Questions regarding Yak/Rhino plugin installation best practices

We are trying to figure out the best way to install a native rhino plugin that is part of a larger set of software tools. We would also like to support installations in managed environments like universities and domains with the ability to install for all users.

Should we be using YAK or is it recommended to manually install the plugin?
Is it advisable to manually modify the registry to install the plugin?
Is there documentation describing the best practices in this regard?

I have also noticed that when installing using a local package the metadata discovered in the manifest during package building is not used in the Package Manager dialog, all the fields except name and version are blank. Is this a known issue regarding locally installed yak packages? Yak does appear to confirm appropriate YML manifest data during the package building process.

James Hall
LTI Optics, LLC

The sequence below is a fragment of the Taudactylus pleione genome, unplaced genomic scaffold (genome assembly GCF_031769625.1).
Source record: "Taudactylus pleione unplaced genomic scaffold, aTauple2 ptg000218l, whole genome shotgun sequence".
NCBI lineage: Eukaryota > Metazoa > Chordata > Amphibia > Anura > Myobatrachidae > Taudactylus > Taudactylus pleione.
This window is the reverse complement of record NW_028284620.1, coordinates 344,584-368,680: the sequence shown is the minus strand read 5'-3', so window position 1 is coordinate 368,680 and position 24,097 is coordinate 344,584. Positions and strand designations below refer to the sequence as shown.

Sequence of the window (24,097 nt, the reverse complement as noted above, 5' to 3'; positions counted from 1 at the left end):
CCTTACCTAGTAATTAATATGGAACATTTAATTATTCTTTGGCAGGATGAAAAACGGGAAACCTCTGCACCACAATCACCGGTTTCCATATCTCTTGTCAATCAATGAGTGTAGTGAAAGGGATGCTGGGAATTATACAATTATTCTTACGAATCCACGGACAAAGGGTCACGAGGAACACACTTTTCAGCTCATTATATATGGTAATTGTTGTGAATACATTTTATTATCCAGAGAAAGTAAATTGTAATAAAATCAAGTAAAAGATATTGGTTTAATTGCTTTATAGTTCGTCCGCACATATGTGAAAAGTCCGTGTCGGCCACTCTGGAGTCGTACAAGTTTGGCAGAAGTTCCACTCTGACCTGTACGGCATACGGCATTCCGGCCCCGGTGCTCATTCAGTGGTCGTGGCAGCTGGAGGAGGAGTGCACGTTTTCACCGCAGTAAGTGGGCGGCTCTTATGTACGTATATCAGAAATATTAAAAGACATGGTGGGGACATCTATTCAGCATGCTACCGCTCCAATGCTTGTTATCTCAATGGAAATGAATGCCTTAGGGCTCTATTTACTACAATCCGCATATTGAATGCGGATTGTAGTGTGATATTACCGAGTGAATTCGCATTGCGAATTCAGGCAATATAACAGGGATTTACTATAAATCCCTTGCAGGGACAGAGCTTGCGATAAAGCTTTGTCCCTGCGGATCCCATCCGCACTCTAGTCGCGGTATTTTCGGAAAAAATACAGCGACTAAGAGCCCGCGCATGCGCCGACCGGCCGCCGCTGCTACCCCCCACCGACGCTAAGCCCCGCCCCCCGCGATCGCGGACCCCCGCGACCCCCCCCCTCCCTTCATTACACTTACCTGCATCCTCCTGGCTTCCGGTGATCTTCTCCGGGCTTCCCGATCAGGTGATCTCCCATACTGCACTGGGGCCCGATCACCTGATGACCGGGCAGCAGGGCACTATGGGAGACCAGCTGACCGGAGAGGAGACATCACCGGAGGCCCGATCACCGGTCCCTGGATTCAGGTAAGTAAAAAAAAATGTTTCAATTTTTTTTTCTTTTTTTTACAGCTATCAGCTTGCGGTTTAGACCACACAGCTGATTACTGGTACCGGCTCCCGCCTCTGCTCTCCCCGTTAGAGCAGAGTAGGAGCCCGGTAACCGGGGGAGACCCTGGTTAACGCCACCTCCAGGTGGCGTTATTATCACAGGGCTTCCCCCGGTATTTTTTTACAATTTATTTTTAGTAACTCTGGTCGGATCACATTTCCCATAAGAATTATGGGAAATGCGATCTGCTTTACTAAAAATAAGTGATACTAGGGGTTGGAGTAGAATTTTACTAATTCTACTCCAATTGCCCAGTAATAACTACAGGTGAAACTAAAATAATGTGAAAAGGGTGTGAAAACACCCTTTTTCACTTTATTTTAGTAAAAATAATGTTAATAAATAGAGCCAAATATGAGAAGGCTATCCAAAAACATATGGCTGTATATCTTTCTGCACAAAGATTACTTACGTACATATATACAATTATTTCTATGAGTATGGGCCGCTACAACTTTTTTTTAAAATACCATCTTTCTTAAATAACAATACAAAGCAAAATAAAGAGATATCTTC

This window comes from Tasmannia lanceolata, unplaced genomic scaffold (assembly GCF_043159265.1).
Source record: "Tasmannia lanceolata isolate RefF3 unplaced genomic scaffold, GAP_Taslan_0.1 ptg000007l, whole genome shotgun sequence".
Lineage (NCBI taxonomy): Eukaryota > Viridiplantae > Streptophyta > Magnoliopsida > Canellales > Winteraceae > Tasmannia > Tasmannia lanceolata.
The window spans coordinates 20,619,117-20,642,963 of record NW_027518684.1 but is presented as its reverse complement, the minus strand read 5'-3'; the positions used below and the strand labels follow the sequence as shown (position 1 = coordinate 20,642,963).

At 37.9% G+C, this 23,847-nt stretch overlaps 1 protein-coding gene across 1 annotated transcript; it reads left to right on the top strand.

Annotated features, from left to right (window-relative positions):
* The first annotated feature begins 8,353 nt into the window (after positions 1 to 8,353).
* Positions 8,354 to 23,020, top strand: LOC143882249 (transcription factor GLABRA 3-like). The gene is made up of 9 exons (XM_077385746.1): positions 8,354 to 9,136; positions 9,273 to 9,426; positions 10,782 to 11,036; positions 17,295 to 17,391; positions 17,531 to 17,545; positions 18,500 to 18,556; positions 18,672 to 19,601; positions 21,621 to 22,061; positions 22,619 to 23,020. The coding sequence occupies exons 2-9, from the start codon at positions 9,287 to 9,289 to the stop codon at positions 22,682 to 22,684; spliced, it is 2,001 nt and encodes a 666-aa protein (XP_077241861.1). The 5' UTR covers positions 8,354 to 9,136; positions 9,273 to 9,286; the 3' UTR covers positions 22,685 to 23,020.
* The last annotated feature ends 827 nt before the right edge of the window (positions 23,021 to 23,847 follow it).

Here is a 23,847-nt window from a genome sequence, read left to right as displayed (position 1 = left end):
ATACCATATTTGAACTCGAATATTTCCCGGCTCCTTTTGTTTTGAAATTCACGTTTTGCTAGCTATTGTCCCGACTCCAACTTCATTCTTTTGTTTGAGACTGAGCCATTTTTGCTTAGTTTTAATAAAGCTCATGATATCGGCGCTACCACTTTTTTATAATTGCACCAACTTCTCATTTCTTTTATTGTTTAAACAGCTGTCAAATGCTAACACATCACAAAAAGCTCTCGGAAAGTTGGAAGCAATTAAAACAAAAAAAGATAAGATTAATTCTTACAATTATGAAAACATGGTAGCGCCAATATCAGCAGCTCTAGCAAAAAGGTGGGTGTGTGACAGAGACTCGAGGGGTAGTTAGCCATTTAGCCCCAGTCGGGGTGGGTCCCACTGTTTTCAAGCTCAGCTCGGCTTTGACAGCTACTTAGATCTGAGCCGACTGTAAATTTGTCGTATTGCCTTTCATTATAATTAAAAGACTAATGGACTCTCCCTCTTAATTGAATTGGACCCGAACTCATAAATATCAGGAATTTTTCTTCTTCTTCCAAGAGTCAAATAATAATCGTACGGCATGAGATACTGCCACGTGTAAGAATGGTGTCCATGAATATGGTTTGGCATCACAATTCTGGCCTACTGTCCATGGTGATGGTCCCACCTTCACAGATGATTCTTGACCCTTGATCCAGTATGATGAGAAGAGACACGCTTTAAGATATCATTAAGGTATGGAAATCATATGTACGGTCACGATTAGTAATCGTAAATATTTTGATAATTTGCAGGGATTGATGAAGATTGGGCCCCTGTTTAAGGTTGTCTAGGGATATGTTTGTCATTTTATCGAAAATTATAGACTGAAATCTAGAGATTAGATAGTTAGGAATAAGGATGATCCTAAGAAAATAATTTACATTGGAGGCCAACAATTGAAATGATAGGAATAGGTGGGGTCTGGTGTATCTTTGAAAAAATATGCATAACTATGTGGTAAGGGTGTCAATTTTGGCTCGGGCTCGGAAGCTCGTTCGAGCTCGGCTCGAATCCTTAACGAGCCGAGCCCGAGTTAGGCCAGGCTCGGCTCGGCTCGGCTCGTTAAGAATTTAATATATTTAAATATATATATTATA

Hi @james7,

I doubt we have any kind if installer “best practices” document.

The nice thing about the Package Manager and .yak packages is that it’s simple. It also works cross-platform (both Windows and macOS).

If you require something more complex, perhaps you want install in Program Files on Windows or ask the user some questions before installing, then you’ll need something more sophisticated. All vs current user would fall into this category.

On Windows, MSI installers are the standard. This kind of installer will need to modify the Windows Registry.

I’m not familiar with the installer technology used on macOS.

Some stuff to think about.

– Dale

I would definitely go with Dale’s recommendation for at least a core component. The officially supported mechanism, aside from being quite clean and well thought out (Yak/Package Manager) is going to work much more reliably as Rhino is updated and if you do have a problem, repro steps for the McNeel Devs are going to be very easy.

If you have some other dependencies to install, I’d either invoke them from that core component installed by package manager or tell the user that they need to do so.

That way, if any aspect of your multi-app install is having a problem with some nonstandard client use case, you’ll be dealing with your own internal messages and fixing them instead of reporting an obscure Rhino error message that noone else is seeing.

Thanks for this info. It is much appreciated.

James Hall